U.S. markets were closed yesterday for Turkey Day but the greenback has shrugged off any tryptophan-induced hangover and is gaining against most of its rivals this morning.
With little in the way of domestic news, the greenback is benefiting from weak data released abroad.
Today is “Black Friday” and early estimates from Deloitte show that American retailers are off to a strong start. Consumer consumption is about 70% of the U.S. economy so a strong holiday season would bode well for the economy’s momentum into 2019.
Next week’s meeting between President Trump and Chinese Premier Xi Jinping at the G20 summit in Argentina is the largest risk event on horizon. If the meeting fails to produce a deal, the U.S. tariff rate on about 200 billion dollars worth of imports from China will rise, putting extra pressure on U.S. consumers. China has promised to respond.
What to Watch Today…
- Markit PMIs at 9:45 Eastern
The complete economic calendar can be found here.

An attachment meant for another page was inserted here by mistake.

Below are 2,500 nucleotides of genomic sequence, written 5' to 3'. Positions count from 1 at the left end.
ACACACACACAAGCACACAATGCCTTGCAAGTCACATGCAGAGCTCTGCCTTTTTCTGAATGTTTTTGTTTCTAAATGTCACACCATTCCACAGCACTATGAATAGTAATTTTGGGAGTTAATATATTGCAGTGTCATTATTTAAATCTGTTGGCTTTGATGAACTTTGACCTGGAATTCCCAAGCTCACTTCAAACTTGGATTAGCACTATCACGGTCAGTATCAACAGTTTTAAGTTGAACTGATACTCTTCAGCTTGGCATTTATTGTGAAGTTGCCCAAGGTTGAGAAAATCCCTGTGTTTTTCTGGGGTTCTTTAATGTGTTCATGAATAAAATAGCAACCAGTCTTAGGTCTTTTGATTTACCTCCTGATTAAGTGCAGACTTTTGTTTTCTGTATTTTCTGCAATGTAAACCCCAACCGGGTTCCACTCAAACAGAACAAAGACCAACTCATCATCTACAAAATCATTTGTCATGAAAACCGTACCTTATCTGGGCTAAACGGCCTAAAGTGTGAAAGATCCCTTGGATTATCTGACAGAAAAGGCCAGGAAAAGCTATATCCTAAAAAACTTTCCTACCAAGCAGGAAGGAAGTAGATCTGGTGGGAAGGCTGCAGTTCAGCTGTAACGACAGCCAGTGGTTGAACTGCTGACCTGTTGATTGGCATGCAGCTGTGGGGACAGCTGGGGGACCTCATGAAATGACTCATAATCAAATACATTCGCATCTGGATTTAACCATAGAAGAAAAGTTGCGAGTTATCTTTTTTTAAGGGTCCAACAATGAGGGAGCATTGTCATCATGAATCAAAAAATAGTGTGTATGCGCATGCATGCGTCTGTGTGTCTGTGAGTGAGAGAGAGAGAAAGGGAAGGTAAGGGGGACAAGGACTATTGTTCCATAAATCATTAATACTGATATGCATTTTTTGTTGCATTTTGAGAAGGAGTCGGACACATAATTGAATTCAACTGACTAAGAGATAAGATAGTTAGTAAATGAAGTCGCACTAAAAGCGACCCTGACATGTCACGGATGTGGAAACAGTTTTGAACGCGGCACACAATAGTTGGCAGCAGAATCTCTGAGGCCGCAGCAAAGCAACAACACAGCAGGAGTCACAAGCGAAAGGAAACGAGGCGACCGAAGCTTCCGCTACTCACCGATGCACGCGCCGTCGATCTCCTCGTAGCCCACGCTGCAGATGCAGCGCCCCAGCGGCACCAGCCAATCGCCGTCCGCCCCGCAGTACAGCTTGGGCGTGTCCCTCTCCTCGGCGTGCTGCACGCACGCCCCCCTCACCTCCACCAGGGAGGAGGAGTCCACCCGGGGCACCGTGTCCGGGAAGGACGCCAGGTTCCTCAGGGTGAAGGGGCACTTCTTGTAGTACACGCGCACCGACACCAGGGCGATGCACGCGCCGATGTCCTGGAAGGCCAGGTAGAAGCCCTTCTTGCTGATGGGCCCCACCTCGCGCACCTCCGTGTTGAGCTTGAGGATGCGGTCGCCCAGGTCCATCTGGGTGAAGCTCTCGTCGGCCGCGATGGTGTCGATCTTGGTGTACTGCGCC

The common currency is under pressure this morning after a report showed that the composite purchasing managers dropped to the lowest level in four years. The 52.4 reading in November missed estimates of 53.0 and was down from 53.1 last month. Germany’s PMI, Europe’s largest economy, also badly missed estimates. The Euro is headed for its fifth weekly decline in six weeks.
The Australian and New Zealand dollars are at the mercy of the G20 meeting between the U.S. and China. China’s is Australia’s largest trading partner so anything that could slow down the world’s second largest economy will also dent Australia’s prospects. The AUD has fallen over 1.5% this week on concern that there will not be a resolution to the trade war anytime soon.